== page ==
Today, Boston’s dining scene features celebrity chefs, recipes from all over the world, farm-to-table ingredients, fusion cuisine, and craft beer. Chefs like Tiffani Faison, Ken Oringer, Barbara Lynch, and Jason Santos have probably never heard of Giuseppe Pieroni but they have built on the achievements of men like him, visionaries who paved the transition from eighteenth-century food scene to the twenty-first.



This entry was posted in Boston, Food and Cooking, History and tagged , , , , , , , , by Aline Kaplan. Bookmark the permalink.

About Aline Kaplan

Aline Kaplan is a published author, a blogger, and a tour guide in Boston. She formerly had a career as a high-tech marketing and communications director. Aline writes and edits The Next Phase Blog, a social commentary blog that appears multiple times a week at aknextphase.com. She has published over 1,000 posts on a variety of subjects, from Boston history to science fiction movies, astronomical events to art museums. Under the name Aline Boucher Kaplan, she has had two science fiction novels (Khyren and World Spirits) published by Baen Books. Her short stories have appeared in anthologies published in the United States, Ireland, and Australia. She is a graduate of Northeastern University in Boston and lives in Hudson, MA.

17 thoughts on “Pieroni’s Sea Grill: Gone but Not Forgotten

  1. I believe this was my parent’s favorite restaurant. They used to go there on Friday nights before they were married. My mother always got the baked stuffed lobster. One evening she asked the waiter how the stuffing for the lobster was made because she loved it. The chef came out to speak to her and gave her the recipe. It was Ritz cracker crumbs, butter, and the raw tamale from the lobster. My dad was drafted for WWII so for two years or so they didn’t go there. When he got home they went back on a Friday night. The staff at the restaurant were very happy to see them and asked why they hadn’t been there in years. I think the meal was free that night.

  2. My grandfather was a chef at Perrone‘s restaurant . My uncle Louis owned Deni’s seafood restaurant on Tremont Street Boston. Louise Deney was my grandmother‘s brother. And Almando was married into the family he married into one of my mothers cousins. My last name is Torrre . I can remember as a child going to Perrone‘s restaurant and my grandfather would take me into the kitchen. That was a beautiful beautiful establishment and everyone there were loyal and loving and friendly. As was Deni’s On Tremont Street in Boston.

  3. Our dad worked at South Station, RR Express, as did most of his family-his dad for 50 years !! He would take us to Pieroni’s on Washington Street from time to time. Near old Scollay Square. What a treat. What great fried clams and lobster !! Waiters wore white jackets and aprons. Very KOOL old Boston I remember as a kid. Lots of bars and lots of sailors walking around.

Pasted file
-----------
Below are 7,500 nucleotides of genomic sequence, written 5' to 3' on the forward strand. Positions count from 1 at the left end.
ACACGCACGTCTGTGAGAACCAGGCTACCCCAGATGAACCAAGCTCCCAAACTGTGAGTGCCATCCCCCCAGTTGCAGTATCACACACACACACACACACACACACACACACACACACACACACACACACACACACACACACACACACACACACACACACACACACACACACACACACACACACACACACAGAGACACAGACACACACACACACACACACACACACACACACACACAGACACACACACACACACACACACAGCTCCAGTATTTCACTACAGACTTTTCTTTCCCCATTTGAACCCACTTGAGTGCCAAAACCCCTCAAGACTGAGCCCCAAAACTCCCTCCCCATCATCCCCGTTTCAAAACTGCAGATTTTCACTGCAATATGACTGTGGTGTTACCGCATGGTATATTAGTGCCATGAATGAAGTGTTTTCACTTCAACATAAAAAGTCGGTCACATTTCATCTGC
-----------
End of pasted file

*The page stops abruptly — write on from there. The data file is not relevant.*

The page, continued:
4. Amedeo was my grandfather and I remember him with nostalgia and admiration . Years ago
    I wrote a little book (Pieroni , from Barga to Boston )
    If you give me a mailing addres l will be glad to send you a copy .
    Thanks for the memories .
    Paolo Riani
    www paoloriani.com

  5. My grandparents met there many many years ago. They both worked there. My grandmother was a waitress and my grandfather was a salad maker. They both came over on the boat from Italy and met at Pieroni’s. They were both great cooks. I ate very well growing up. Thanks for the memories

  6. Pieroni’s on Washinton Street is where, as a four year old, I tasted my first fried full belly clam. It left me feeling I had just experiended a miracle of taste. The occasion was a make-up dinner my paternal grandfather arranged for my mother after they had an argument a few weeks earlier.

    I remember the red velvet curtains, the huge dining room but most of all fried clams!. So smitten was I that when the waitress came over to ask if we wanted desert my grandfather turned to me and asked “would you like anything else, Jim? My reply was instantaeous: “yeah Papa. . MORE FRIED CLAMS!” And I got them! The waitress brought over a saucer filled with them.

  7. Hi Aline, my name is Valentina Pieroni, I am the great-granddaughter of one of the Pieroni brothers (Amedeo). It is very nice that after so many years the Pieroni brothers and their cuisine are still remembered with so much affection.I am looking for postcards and old menus, but unfortunately there is not much on the web.
    Best wishes.

    • Hi Valentina. I have an old, rather rusty looking small bell that is inscribed with “Pieroni’s” with “Boston” written under the name on one side, and “Season’s Greetings” inscribed on the other side. It looks like a token gift that might have been handed out at the holidays- or perhaps something that was sold in the restaurant. Let me know if. you have any interest in it.

  8. Pieroni’s is the first restaurant I remember going to where I had to sort of dress up (outside of wedding banquets) right around 1959 or 1960, when I was still in grade school. My mom’s brother was visiting from Montreal, and we went to Pieroni’s. My dad worked just down the street at 600 Washington at the time. I had scallops for the first time (fried), and scallops have been one of my favorite seafood dishes ever since. My first taste of those sweet scallops is burned into my memory, and every time I have scallops I think of Pieroni’s. Terrific article about the history. Had no idea the restaurant was that big.

  9. What a wonderful article, which told me a lot about Pieroni’s! I recall eating at Anthony’s Pier 4 in 1970, and it was a big event in my late teenage life. The meal was as good as I hoped for too. I also ate at the Fisherman’s Grotto in the mid 1960s as it was my dad;s orather than Jimmy’s. I collect restaurant china and have a piece marked Pieroni’s with the same lobster logo if you will. It was made by Greenwood of Trenton NJ and that company was closed up and auctioned off in 1933. I would be happy to send photos is you are interested. Thanks!